lips, although her eyes were still unsmiling.

"Stop your joking, Gabie," she said. "Some day you'll say
those things to the wrong lady, and then you'll have a
breach-of-promise suit on your hands."

"This ain't no joke, Effie," Gabe had replied. "Not with me it
ain't. As long as my mother selig lived I wouldn't ever marry a
Goy. It would have broken her heart. I was a good son to her, and
good sons make good husbands, they say. Well, Effie, you want to
try it out?"

There was something almost solemn in Effie's tone and
expression. "Gabie," she said slowly, "you're the first man that's
ever asked me to marry him."

"That goes double," answered Gabe.

"Thanks," said Effie. "That makes it all the nicer."

"Then---- Gabe's face was radiant. But Effie shook her head

"You're just twenty years late," she said.

"Late!" expostulated Gabe. "I ain't no dead one yet."

Effie pushed her plate away with a little air of decision,
folded her plump arms on the table, and, leaning forward, looked
Gabe I. Marks squarely in the eyes.

"Gabie," she said gently, "I'll bet you haven't got a hundred
dollars in the bank----"

"But----" interrupted Gabe.

"Wait a minute. I know you boys on the road. Besides your
diamond scarf pin and your ring and watch, have you got a cent over
your salary? Nix. You carry just about enough insurance to bury
you, don't you? You're fifty years old if you're a minute, Gabie,
and if I ain't mistaken you'd have a pretty hard time of it getting
ten thousand dollars' insurance after the doctors got through with
you. Twenty-five years of pinochle and poker and the fat of the
land haven't added up any bumps in the old stocking under the

"Say, looka here," objected Gabe, more red-faced than usual,
"I didn't know was proposing to no Senatorial investigating
committee. Say, you talk about them foreign noblemen being
mercenary! Why, they ain't in it with you girls to-day. A feller
is got to propose to you with his bank book in one hand and a bunch
of life-insurance policies in the other. You're right; I ain't
saved much. But Ma selig always had everything she wanted. Say,
when a man marries it's different. He begins to save."

"There!" said Effie quickly. "That's just it. Twenty years
ago I'd have been glad and willing to start like that, saving and
scrimping and loving a man, and looking forward to the time when
four figures showed up in the bank account where but three bloomed
before. I've got what they call the home instinct. Give me a yard
or so of cretonne, and a photo of my married sister down in Iowa,
and I can make even a boarding-house inside bedroom look like a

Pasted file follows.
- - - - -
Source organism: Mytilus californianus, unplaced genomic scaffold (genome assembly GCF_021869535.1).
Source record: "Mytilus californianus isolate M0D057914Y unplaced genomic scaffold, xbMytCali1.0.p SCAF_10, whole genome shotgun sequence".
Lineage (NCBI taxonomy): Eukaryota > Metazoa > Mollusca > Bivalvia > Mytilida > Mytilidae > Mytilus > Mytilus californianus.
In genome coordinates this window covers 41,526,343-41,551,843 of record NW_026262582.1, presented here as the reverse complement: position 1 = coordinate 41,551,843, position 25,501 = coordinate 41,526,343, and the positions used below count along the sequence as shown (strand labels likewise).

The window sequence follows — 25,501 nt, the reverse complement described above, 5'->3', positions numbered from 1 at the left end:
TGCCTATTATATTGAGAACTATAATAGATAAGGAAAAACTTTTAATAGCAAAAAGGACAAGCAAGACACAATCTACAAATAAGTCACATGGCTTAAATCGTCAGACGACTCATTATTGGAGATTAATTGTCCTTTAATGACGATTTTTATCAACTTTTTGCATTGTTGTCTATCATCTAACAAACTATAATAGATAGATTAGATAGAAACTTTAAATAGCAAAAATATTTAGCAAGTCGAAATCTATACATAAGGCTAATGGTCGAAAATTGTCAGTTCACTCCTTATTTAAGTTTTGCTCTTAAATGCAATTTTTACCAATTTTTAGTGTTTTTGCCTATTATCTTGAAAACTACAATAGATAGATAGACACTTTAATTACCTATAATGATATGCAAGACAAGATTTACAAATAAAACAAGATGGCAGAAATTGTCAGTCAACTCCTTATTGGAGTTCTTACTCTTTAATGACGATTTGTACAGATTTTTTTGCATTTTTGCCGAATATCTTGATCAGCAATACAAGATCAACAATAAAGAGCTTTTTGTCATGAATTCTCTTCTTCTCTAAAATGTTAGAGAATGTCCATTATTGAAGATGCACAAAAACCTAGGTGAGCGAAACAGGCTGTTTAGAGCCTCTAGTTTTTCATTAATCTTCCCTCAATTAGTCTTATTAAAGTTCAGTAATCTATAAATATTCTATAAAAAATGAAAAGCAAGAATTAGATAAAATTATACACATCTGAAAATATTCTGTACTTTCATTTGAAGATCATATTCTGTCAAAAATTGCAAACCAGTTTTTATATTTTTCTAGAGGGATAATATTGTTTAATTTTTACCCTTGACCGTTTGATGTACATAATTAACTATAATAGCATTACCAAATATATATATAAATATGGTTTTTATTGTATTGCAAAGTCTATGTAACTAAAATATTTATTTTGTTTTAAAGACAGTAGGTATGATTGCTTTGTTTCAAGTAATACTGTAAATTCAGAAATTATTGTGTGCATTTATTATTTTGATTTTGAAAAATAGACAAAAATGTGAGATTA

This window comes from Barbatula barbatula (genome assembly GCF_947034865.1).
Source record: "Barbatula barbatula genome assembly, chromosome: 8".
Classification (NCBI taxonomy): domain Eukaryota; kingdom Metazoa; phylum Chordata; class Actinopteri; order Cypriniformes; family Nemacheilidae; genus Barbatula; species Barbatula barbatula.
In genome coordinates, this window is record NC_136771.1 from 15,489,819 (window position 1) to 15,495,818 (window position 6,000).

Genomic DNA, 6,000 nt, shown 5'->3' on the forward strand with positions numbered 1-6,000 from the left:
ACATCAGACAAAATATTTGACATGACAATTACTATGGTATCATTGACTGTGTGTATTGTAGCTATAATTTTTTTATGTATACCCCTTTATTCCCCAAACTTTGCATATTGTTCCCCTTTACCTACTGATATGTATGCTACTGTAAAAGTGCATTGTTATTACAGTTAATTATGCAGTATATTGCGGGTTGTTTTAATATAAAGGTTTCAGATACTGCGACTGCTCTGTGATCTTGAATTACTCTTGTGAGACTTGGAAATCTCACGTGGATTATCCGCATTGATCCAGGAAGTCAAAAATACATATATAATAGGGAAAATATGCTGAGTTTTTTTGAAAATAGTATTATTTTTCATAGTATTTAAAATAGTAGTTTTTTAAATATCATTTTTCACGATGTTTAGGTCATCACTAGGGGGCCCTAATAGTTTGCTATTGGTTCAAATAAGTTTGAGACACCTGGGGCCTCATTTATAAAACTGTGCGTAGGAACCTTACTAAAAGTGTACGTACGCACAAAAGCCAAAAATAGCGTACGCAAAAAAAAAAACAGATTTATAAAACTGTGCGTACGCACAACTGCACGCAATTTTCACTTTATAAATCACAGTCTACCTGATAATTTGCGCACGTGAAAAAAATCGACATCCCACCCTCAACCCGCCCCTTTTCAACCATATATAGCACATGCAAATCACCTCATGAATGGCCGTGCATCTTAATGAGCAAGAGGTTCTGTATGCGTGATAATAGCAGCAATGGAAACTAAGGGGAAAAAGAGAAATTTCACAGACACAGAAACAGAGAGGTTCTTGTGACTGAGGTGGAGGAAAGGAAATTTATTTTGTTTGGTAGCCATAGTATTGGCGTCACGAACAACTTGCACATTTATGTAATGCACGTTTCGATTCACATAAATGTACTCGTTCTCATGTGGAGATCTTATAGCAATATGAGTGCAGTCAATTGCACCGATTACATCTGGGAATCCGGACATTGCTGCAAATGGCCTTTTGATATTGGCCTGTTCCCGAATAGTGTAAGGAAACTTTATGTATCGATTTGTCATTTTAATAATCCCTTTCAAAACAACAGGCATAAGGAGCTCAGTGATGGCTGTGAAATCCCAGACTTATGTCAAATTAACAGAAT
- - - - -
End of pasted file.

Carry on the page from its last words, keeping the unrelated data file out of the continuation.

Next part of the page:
place where a human being could live. If I had been as wise at
twenty as I am now, Gabie, I could have married any man I pleased.
But I was what they call capable. And men aren't marrying capable
girls. They pick little yellow-headed, blue-eyed idiots that don't
know a lamb stew from a soup bone when they see it. Well, Mr. Man
didn't show up, and I started in to clerk at six per. I'm earning
as much as you are now. More. Now, don't misunderstand me, Gabe.
I'm not throwing bouquets at myself. I'm not that kind of a girl.
But I could sell a style 743 Slimshape to the Venus de Milo
herself. The Lord knows she needed one, with those hips of hers.
I worked my way up, alone. I'm used to it. I like the excitement
down at the store. I'm used to luxuries. I guess if I was a man
I'd be the kind thy call a good provider--the kind that opens wine
every time there's half an excuse for it, and when he dies his
widow has to take in boarders. And, Gabe, after you've worn tai-
lored suits every year for a dozen years, you can't go back to
twenty-five-dollar ready-mades and be happy."

"You could if you loved a man," said Gabe stubbornly.

The hard lines around the jaw and the experienced lines about
the eyes seemed suddenly to stand out on Effie's face.

"Love's young dream is all right. But you've reached the age
when you let your cigar ash dribble down onto your vest. Now me,
I've got a kimono nature but a straight-front job, and it's kept me
young. Young! I've got to be. That's my stock in trade. You
see, Gabie, we're just twenty years late, both of us. They're not
going to boost your salary. These days they're looking for kids on
the road--live wires, with a lot of nerve and a quick come-back.
They don't want old-timers. Why, say, Gabie, if I was to tell you
what I spend in face powder and toilette water and hairpins alone,
you'd think I'd made a mistake and given you the butcher bill
instead. And I'm no professional beauty, either. Only it takes
money to look cleaned and pressed in this town."

In the seclusion of the cafe corner, Gabe laid one plump,
highly manicured hand on Effie's smooth arm. "You wouldn't need to
stay young for me, Effie. I like you just as you are, with
out the powder, or the toilette water, or the hair-pins."

His red, good-natured face had an expression upon it that was